The door from my backyard shed was made from standard popsicle sticks, cut to the right size with my table saw, and glued together as you can see in the youtube video. If you don’t know how to do that then you can find plenty of patterns for wooden doors online. Check out this website for example.
Then you can paint and varnish it and buy any kind of door handles on Etsy to finish it off.
But of course, I did some more research for you and found a few videos with tutorials, so let’s dive into it:
DIY Miniature Door Number 1.
In this video, a miniature double door was made with basswood.
– a pin vice
– a primer
– miniature door hinges
– acrylic paint
– a crafting knife and a file
– round wood (when you buy a mini doorknob then you don’t need this)
– enamel paint
– epoxy bond
There you go, you can now make a beautiful door just like this one. (always draw out your own building plans though)
Miniature Door number 2.
Like in the windows tutorial, you can also craft a miniature door by just using paper. It kind of seems very hard to do though, plus it would take lots of time to glue all the layers together, but let me know if you succeeded!
How to Make miniature door Hinges?
In the video below, the presenter Carissa, explains that she previously struggled with hinges but has discovered a new method that works well.
The key to making good hinges, according to Carissa, is these cutout pieces, which measure seven millimeters by one millimeter.
Carissa proceeds to work on the metal part of the hinges using regular-sized staples.
She separates two staples from a pin and explains that they will form the basis of the hinges. She then introduces glass bugle beads, which are long hollow beads measuring seven millimeters by two millimeters.
Carissa demonstrates how the bugle beads fit with the staples, creating the hinge mechanism.
After dry trialing the hinge components, Carissa applies super glue to attach the staples to one side of the door.
She spreads the glue using a skewer and emphasizes the need for careful application to prevent excess glue.
The same process is repeated for the other hinge. Once the hinges are securely glued, Carissa adds the other side of the door, aligning the gaps and applying tacky glue.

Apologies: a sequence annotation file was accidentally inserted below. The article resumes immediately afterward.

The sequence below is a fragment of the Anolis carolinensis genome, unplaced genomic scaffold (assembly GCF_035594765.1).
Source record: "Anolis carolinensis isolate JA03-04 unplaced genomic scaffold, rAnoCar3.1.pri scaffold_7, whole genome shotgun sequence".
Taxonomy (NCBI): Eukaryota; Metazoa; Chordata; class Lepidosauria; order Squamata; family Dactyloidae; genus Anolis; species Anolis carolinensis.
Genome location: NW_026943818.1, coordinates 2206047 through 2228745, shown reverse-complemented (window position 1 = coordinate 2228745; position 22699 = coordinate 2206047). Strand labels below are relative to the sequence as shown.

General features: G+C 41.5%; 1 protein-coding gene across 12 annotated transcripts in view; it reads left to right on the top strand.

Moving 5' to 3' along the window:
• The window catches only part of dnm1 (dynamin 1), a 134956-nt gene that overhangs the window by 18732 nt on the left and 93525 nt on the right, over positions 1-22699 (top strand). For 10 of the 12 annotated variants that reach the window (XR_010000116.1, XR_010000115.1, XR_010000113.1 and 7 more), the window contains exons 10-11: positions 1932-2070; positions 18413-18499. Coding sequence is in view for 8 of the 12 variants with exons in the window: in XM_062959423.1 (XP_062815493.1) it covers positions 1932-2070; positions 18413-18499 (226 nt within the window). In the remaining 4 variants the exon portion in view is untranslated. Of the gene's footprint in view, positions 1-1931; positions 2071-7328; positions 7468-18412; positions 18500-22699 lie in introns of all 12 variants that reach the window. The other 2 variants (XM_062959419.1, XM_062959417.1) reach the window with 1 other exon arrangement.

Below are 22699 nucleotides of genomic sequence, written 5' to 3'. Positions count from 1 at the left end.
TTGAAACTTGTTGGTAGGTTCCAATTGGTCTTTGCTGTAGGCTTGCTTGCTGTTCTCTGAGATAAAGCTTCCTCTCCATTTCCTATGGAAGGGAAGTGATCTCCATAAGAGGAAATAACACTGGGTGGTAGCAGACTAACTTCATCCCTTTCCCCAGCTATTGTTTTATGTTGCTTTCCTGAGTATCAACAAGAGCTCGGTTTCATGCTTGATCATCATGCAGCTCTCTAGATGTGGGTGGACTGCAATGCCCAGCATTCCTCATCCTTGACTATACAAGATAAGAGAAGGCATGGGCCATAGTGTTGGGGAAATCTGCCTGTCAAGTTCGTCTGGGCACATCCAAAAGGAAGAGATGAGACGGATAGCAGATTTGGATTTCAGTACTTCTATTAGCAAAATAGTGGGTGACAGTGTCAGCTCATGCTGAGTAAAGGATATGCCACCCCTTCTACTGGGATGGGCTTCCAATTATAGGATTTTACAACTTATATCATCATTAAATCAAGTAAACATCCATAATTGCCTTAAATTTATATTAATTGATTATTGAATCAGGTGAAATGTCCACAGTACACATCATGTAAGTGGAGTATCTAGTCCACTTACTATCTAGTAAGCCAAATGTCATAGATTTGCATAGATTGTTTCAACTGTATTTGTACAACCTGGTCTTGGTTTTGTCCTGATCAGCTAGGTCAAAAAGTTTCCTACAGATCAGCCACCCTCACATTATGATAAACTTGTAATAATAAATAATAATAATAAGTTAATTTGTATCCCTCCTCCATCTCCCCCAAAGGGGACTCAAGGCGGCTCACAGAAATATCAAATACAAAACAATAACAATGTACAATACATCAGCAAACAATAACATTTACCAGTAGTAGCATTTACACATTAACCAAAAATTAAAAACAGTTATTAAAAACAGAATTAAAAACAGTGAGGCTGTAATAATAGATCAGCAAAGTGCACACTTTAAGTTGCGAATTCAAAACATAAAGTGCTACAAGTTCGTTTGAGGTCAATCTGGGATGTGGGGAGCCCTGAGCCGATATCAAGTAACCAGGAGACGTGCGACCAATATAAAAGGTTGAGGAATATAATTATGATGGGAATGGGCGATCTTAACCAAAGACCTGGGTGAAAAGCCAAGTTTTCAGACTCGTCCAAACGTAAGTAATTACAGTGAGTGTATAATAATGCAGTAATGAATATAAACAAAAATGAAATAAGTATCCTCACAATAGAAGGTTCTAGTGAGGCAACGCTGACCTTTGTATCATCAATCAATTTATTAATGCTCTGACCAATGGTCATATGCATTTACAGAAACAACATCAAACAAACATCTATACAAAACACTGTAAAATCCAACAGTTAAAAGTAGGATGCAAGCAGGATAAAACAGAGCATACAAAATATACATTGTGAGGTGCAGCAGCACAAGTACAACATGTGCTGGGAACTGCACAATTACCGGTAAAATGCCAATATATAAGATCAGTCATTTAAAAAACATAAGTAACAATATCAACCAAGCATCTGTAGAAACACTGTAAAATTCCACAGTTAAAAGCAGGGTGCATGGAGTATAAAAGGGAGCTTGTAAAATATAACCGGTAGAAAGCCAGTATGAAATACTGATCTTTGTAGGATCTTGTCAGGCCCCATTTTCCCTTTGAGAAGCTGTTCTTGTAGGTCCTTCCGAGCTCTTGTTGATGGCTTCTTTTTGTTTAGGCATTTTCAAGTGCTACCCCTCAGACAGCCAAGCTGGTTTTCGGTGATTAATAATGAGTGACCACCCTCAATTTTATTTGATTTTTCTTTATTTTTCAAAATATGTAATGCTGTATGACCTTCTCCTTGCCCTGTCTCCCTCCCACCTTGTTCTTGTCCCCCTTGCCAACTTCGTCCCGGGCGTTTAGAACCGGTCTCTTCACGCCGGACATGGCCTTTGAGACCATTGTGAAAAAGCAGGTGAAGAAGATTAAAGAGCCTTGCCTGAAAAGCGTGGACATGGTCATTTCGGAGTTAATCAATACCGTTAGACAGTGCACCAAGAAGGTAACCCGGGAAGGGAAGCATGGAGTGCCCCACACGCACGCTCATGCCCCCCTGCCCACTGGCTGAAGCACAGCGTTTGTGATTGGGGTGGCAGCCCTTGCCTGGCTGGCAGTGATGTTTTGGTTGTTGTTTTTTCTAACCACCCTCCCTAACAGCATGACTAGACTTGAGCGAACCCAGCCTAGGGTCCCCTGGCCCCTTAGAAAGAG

This additional layer adds thickness to the door and covers the staples for stability and aesthetics.
Carissa advises pressing down firmly and removing any excess glue. She rolls over the door to ensure a tight bond.
Next, she reattaches the bugle beads to the hinges, demonstrating the fiddly process. Carissa emphasizes the importance of keeping the beads separate from the door while applying glue.
To simulate the door’s attachment point, Carissa uses another piece of card and determines where the bugle beads should be placed for the door to open and close without leaving a gap.
Using gem glue, she attaches the bugle beads to the card, allowing them to dry. Carissa emphasizes that only the beads should be glued, not the door.
Once everything is dry, Carissa recommends opening and closing the door a few times to loosen it up.
Making DIY miniatures, especially miniature doors and miniature windows, isn’t always that hard to do. I never thought that I could, but with the right crafting materials and a little bit of focus and trying and trying again, even I could make some 😉
And I can assure you, I am not technically trained at all!
Do you have any other ideas on how to make miniature doors or windows or would you like me to cover any other tutorial that I haven’t covered yet? Feel free to ask me in the comments below and don’t forget to share my article on social media!
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My name is Lizzy, and I am an amateur miniaturist obsessed with everything in the dollhouse and miniature world, ever since I was a teenager.
I love to write as well about all things happening in the miniature world, hence the reason why I created this blog!
I wish you happy reading and crafting!